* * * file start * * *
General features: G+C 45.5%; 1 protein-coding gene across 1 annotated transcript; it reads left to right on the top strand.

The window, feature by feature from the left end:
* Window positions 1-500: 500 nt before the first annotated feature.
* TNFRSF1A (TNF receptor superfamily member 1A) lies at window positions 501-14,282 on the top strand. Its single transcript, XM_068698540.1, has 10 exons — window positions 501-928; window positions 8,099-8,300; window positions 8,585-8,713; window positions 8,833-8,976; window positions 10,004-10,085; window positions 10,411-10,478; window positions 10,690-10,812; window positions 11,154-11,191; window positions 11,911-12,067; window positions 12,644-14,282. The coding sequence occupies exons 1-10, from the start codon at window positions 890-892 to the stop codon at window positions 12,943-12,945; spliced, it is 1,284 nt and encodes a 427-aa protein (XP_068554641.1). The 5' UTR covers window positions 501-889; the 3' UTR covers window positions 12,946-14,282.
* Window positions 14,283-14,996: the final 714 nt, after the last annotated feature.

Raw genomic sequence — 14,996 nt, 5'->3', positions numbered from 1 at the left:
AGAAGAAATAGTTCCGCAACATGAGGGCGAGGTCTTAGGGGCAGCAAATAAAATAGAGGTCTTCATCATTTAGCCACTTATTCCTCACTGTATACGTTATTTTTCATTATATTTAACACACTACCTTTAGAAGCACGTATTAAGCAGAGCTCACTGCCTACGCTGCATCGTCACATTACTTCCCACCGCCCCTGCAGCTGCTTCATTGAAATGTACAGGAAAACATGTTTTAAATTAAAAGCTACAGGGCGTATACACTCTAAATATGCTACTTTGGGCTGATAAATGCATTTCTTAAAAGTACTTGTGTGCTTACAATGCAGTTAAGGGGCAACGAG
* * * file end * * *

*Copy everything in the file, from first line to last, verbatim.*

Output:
General features: G+C 45.5%; 1 protein-coding gene across 1 annotated transcript; it reads left to right on the top strand.

The window, feature by feature from the left end:
* Window positions 1-500: 500 nt before the first annotated feature.
* TNFRSF1A (TNF receptor superfamily member 1A) lies at window positions 501-14,282 on the top strand. Its single transcript, XM_068698540.1, has 10 exons — window positions 501-928; window positions 8,099-8,300; window positions 8,585-8,713; window positions 8,833-8,976; window positions 10,004-10,085; window positions 10,411-10,478; window positions 10,690-10,812; window positions 11,154-11,191; window positions 11,911-12,067; window positions 12,644-14,282. The coding sequence occupies exons 1-10, from the start codon at window positions 890-892 to the stop codon at window positions 12,943-12,945; spliced, it is 1,284 nt and encodes a 427-aa protein (XP_068554641.1). The 5' UTR covers window positions 501-889; the 3' UTR covers window positions 12,946-14,282.
* Window positions 14,283-14,996: the final 714 nt, after the last annotated feature.

Raw genomic sequence — 14,996 nt, 5'->3', positions numbered from 1 at the left:
AGAAGAAATAGTTCCGCAACATGAGGGCGAGGTCTTAGGGGCAGCAAATAAAATAGAGGTCTTCATCATTTAGCCACTTATTCCTCACTGTATACGTTATTTTTCATTATATTTAACACACTACCTTTAGAAGCACGTATTAAGCAGAGCTCACTGCCTACGCTGCATCGTCACATTACTTCCCACCGCCCCTGCAGCTGCTTCATTGAAATGTACAGGAAAACATGTTTTAAATTAAAAGCTACAGGGCGTATACACTCTAAATATGCTACTTTGGGCTGATAAATGCATTTCTTAAAAGTACTTGTGTGCTTACAATGCAGTTAAGGGGCAACGAG